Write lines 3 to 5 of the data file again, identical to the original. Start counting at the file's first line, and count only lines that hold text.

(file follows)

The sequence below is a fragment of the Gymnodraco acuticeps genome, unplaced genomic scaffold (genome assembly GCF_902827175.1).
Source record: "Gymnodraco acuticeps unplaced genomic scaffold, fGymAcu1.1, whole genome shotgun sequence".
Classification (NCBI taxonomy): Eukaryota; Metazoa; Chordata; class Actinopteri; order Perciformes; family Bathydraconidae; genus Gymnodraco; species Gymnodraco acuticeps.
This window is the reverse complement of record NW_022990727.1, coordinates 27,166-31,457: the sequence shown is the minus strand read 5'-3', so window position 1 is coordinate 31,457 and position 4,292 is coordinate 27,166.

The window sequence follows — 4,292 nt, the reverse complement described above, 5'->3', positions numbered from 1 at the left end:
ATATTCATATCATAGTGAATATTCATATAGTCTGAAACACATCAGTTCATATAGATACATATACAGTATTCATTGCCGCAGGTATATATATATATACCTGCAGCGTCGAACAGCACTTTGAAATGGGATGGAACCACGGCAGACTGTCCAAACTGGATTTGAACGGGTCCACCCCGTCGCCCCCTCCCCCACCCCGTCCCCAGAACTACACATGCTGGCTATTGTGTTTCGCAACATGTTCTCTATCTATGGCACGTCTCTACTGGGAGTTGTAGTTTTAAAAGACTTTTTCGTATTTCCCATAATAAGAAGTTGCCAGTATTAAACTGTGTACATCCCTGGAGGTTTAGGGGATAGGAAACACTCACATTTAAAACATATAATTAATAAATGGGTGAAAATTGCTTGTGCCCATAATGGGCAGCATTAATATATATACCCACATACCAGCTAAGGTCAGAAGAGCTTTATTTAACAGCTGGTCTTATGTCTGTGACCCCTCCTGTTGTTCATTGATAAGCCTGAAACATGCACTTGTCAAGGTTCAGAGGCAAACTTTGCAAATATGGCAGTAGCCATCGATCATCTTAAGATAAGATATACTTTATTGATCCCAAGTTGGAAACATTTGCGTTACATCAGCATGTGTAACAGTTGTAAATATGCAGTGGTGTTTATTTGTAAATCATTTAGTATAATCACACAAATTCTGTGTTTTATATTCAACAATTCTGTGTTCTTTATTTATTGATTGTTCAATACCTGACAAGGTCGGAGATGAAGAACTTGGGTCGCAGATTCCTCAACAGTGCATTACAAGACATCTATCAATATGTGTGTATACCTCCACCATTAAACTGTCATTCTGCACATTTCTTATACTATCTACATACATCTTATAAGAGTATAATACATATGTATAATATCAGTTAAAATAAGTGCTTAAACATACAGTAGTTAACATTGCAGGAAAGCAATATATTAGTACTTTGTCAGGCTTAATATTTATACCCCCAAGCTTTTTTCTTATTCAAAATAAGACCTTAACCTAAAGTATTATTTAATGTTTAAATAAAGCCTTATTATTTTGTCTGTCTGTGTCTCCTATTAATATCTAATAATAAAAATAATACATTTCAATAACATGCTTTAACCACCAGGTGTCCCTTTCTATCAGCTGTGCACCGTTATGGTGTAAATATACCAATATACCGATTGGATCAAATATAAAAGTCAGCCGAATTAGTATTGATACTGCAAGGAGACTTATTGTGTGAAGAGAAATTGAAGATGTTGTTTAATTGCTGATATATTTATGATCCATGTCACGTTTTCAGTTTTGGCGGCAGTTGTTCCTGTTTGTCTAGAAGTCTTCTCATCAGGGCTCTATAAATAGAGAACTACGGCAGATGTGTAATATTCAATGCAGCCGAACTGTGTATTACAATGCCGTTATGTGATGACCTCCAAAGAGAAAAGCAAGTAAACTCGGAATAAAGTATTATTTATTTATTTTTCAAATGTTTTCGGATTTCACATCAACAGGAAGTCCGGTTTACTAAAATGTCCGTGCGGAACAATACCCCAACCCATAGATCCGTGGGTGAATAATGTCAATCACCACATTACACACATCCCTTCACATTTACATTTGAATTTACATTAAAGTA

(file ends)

Classification (NCBI taxonomy): Eukaryota; Metazoa; Chordata; class Actinopteri; order Perciformes; family Bathydraconidae; genus Gymnodraco; species Gymnodraco acuticeps.
This window is the reverse complement of record NW_022990727.1, coordinates 27,166-31,457: the sequence shown is the minus strand read 5'-3', so window position 1 is coordinate 31,457 and position 4,292 is coordinate 27,166.

The window sequence follows — 4,292 nt, the reverse complement described above, 5'->3', positions numbered from 1 at the left end: